Did you know? Portions and servings are two different things. A portion is how much
someone puts on a plate, and it can range greatly, from two cups of macaroni and cheese
to three noodles. A serving is how much of an item is recommended by the USDA and Food
and Drug Administration (FDA). (Refer to appendix G in this book for the MyPlate serving
recommendations for children.) Helping children manage their portions is important. Few
people instinctively understand what a serving is, but they can learn to take only what they
need—which will often mimic a suggested serving size. A person can always take more if
she’s still hungry. Doing that is better than piling heaps of food on a plate. To help children,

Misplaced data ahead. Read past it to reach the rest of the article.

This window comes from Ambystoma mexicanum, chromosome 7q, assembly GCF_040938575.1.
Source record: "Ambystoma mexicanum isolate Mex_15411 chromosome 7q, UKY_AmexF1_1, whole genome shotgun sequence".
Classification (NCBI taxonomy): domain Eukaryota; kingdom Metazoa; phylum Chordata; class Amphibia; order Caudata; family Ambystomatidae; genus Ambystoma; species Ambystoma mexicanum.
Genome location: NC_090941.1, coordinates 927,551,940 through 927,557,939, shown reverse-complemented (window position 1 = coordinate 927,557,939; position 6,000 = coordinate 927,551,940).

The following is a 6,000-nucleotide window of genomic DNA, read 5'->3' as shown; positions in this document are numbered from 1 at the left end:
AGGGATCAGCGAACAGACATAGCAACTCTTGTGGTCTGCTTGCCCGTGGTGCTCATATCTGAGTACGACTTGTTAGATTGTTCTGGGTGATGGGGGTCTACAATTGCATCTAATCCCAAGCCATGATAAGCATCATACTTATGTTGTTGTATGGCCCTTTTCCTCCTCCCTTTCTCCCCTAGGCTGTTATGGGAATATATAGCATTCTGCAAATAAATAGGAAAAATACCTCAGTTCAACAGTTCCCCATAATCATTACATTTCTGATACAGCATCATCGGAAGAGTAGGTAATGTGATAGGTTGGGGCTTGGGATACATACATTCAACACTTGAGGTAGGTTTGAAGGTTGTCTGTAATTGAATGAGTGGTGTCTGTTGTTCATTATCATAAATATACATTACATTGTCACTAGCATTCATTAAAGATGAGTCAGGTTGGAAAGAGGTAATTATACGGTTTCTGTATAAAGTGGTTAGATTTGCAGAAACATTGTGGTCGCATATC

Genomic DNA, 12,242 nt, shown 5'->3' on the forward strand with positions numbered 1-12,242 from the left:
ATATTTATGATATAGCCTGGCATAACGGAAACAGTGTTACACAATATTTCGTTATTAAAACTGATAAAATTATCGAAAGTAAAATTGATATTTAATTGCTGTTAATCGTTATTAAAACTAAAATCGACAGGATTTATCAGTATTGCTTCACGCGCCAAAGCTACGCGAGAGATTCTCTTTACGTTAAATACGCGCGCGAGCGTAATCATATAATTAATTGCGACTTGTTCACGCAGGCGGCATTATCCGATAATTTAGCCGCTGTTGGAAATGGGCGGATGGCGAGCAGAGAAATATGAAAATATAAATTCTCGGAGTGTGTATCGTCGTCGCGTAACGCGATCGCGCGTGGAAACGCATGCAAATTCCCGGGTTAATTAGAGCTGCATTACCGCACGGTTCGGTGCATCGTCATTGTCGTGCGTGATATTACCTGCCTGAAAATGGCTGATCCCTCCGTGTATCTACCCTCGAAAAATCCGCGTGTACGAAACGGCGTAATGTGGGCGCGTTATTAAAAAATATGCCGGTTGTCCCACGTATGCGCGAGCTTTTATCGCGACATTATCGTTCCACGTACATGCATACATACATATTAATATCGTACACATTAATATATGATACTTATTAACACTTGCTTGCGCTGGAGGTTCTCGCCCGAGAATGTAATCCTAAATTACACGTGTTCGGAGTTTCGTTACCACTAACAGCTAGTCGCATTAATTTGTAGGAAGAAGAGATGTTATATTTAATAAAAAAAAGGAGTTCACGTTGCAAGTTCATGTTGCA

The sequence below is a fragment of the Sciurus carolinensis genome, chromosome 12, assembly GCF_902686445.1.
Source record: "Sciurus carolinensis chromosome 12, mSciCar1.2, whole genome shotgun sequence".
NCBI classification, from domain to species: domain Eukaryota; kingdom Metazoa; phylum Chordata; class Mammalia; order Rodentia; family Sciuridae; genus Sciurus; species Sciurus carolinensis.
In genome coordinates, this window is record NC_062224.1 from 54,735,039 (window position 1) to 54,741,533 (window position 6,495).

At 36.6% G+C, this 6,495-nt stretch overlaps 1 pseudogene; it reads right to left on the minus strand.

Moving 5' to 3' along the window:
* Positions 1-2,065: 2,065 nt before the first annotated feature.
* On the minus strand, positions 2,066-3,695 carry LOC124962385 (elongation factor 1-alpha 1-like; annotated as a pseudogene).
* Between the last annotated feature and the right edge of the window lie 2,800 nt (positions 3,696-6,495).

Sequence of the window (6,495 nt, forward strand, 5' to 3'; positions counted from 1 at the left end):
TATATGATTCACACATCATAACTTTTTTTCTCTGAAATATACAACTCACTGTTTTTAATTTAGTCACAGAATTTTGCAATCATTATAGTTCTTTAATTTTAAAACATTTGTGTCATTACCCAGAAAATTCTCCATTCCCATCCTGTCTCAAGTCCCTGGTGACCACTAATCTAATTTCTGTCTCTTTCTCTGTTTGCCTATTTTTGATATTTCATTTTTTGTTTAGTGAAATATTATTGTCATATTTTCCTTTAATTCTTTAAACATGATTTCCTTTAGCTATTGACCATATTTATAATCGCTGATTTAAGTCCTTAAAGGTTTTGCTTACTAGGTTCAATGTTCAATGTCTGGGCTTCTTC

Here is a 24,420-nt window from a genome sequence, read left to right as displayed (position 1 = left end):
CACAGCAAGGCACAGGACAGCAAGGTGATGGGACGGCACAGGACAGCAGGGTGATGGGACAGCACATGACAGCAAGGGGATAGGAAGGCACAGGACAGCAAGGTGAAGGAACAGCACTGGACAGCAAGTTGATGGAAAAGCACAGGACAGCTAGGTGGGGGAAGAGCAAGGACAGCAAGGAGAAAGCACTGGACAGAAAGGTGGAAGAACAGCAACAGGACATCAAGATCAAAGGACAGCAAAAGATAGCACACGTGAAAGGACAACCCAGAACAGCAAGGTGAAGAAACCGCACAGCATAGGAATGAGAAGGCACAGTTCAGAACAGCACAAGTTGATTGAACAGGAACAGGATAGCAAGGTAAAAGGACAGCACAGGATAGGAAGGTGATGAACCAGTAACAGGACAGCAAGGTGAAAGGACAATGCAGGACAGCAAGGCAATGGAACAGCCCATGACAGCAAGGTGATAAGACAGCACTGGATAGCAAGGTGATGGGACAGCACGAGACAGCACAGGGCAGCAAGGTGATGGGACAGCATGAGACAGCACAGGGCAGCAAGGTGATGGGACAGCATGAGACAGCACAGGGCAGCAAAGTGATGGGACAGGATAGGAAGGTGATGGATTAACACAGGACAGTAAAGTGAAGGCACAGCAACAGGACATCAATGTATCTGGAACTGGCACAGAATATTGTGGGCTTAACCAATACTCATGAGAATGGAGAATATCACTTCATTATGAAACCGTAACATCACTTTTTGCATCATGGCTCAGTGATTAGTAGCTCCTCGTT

you can model portion control and use serving utensils that encourage taking appropriate
portions. In a culture of oversized portions, where “More is better” seems to be our mantra,
portion control is an important lifelong skill.
Enough food is provided so all children and teachers can have adequate servings of
everything. Children are encouraged to serve themselves so they can begin to regulate and choose their
The food looks appetizing.
Did you know? Adults don’t like to eat food that doesn’t look appetizing—children are
no different. Take a few simple steps to make sure food is appealing: serve foods at safe
temperatures, cook green vegetables in a way that retains their vibrant color, and provide a
variety of colorful healthy foods at each meal.
Salt, sugar, and fats are not separately available to add after food has been prepared.
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